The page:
Insight from literary artists



By definition, a “unique” object can be produced only once.  Therefore, an artwork produced by any person at any skill level is unique.  Whether it is painting, drawing, sculpture, pottery fiber art, photography or some other art form, an original artwork has a one-time quality and style that can never be perfectly duplicated, even by the artist who created it.

People who do not make art often think that everything an artist draws or paints is done for a serious purpose.  But this is not so.  A piece of art done just for the joy of it carries the spontaneous imprint of the artist’s mind and is a reminder of joy.

Artists’ sketchbooks especially reflect the workings of an artist’s mind.  If you ever have the chance to browse through the sketchbook of an artist, one thing becomes clear.  Artwork done spontaneously, for the delight of the artist, can’t always be judged by standards of artistic merit.  Many sketchbook pieces are not artworks that can stand alone.  Rather, they are self-explorations, random ideas, designs and representations of places the artist saw and loved, or just quick impressions of ideas.  But each sketchbook page contains a secret — the artist’s comment on a particular moment in his mind.

The style of any artwork gives us insight into the personality of its creator.  The person who thinks precisely usually draws precisely; a person who sees humor in all things will often draw and paint humorous subjects; the person who is flexible and spontaneous may paint splashy, colorful and uninhibited artworks.

This is easily illustrated by looking at the works of artists who are also well-known authors.  Robert Louis Stevenson enjoyed sketching his island paradise with good humor and adventurous flair, but on the other hand when Victor Hugo sketched a beach house on stilts it looked like a lost soul.  James Michener, who had great skill in organizing huge quantities of data into a fascinating book format, painted tight, well-organized compositions.  His painting “Biography” is actually laid out like a checkerboard with each square representing some significant event in his life.

People who can both write and paint can help the rest of us understand the process of making art, and the fun and struggles involved with creation.   D.H. Lawrence learned about the joy of painting when an artist arrived at his villa in Italy and gave him four discarded canvas to “play” with.  Lawrence wrote, “I sat on the floor with the canvas propped against a chair — and with my housepaint brushes and colours in little casseroles, I disappeared into that canvas.”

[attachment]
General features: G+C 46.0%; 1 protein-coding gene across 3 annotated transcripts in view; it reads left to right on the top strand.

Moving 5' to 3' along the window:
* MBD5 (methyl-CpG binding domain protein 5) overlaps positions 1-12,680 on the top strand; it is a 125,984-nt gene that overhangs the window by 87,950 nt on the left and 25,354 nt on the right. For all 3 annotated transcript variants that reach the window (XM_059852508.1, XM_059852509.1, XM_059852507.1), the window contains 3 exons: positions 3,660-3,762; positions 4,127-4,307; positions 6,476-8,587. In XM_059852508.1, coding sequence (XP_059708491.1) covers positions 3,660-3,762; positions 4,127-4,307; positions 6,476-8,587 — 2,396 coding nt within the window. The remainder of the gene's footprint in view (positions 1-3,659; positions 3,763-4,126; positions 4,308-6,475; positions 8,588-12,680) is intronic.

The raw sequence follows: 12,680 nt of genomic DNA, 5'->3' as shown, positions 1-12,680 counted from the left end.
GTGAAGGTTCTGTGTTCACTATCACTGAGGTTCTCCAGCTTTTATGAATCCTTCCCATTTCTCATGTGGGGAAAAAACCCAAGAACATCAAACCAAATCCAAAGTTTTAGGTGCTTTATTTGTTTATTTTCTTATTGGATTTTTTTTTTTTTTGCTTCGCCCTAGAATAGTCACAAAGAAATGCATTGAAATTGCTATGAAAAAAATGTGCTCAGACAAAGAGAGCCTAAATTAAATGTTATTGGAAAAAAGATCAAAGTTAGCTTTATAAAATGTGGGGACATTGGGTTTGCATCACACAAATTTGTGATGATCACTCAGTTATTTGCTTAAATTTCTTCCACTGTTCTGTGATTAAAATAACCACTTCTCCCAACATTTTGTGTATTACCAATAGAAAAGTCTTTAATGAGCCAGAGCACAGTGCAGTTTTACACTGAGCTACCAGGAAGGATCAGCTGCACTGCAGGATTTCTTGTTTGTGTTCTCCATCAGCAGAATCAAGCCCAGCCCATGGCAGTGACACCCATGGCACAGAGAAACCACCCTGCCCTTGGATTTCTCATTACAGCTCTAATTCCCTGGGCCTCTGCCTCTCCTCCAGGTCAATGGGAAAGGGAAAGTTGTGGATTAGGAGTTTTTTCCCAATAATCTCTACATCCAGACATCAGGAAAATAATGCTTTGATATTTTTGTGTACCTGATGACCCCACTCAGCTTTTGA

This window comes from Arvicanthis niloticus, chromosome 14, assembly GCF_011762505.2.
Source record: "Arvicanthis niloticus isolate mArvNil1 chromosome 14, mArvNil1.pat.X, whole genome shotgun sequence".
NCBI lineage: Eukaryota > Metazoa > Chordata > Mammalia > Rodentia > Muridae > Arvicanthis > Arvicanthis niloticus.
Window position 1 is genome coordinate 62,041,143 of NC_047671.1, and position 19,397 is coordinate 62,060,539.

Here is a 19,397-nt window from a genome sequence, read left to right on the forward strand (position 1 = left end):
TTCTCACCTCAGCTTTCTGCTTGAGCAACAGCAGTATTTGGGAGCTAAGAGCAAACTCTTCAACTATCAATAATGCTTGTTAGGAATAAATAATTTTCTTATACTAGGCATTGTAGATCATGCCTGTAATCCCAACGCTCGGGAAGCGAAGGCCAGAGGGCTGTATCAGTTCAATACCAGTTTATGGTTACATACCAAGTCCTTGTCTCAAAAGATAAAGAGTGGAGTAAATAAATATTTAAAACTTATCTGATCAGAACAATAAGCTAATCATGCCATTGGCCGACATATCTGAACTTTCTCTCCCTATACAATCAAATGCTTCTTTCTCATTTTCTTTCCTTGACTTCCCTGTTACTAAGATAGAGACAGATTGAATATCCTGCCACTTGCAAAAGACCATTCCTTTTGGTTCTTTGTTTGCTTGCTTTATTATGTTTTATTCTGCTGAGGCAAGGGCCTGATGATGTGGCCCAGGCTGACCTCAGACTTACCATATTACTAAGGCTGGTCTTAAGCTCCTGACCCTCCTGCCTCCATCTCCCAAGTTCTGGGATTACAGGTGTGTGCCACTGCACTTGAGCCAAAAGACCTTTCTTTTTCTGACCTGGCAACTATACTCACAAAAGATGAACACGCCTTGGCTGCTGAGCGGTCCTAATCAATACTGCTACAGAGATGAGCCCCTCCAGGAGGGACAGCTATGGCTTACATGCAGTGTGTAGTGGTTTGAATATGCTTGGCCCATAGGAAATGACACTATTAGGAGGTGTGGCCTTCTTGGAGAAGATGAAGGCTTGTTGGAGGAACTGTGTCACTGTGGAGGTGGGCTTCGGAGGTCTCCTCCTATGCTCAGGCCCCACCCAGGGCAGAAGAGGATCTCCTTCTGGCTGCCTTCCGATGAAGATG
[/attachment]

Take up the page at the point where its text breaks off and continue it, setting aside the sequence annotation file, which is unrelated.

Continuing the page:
Max Beerbohm, a master caricaturist, could find the one physical characteristic that made a face recognizable.  He wrote, “When I draw a man, I am concerned simply and solely with the physical aspect of him.  I don’t bother for one moment about his soul.  I see all his salient points exaggerated.. face, figure…gesture and vesture…..In these salient points a man’s soul does reveal itself, more or less faintly …Thus if one underline these points, and let the others vanish, one is bound to lay bare the soul.”

Wyndham Lewis, a novelist who also painted, explained in his novel “Tarr” the excitement and freedom that painting offers:  “He flung a man or a woman on to nine feet of canvas and pummeled them on it for a couple of hours, until they were incapable of moving … He had never been able to treat people like this in any other way of life, and he was grateful to painting for the experience.”

Henry Miller, a writer who loved to draw and paint and at one time supported himself by selling watercolors, put the fun of making art in a nutshell when he wrote, “What’s important about drawing is drawing, the doing it right or wrong, good or bad, finished or unfinished. The effort, in other words. Them as wants perfect hoses, perfect nudes, perfect architecture, let them go to those as makes ‘em.”

Published by on June 2016. Filed under Paint Box Section. You can follow any responses to this entry through the RSS 2.0. Both comments and pings are currently closed.

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